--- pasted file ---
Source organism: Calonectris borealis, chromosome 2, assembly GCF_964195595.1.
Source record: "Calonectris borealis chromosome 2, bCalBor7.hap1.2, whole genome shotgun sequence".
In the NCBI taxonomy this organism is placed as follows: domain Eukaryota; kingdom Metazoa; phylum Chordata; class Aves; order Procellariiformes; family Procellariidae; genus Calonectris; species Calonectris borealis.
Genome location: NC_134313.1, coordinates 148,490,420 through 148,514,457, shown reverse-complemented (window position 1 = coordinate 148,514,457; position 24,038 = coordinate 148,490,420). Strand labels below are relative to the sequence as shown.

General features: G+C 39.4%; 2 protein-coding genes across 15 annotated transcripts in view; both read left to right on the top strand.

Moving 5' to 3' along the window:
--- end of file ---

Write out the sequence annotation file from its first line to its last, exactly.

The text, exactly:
Source organism: Calonectris borealis, chromosome 2, assembly GCF_964195595.1.
Source record: "Calonectris borealis chromosome 2, bCalBor7.hap1.2, whole genome shotgun sequence".
In the NCBI taxonomy this organism is placed as follows: domain Eukaryota; kingdom Metazoa; phylum Chordata; class Aves; order Procellariiformes; family Procellariidae; genus Calonectris; species Calonectris borealis.
Genome location: NC_134313.1, coordinates 148,490,420 through 148,514,457, shown reverse-complemented (window position 1 = coordinate 148,514,457; position 24,038 = coordinate 148,490,420). Strand labels below are relative to the sequence as shown.

General features: G+C 39.4%; 2 protein-coding genes across 15 annotated transcripts in view; both read left to right on the top strand.

Moving 5' to 3' along the window: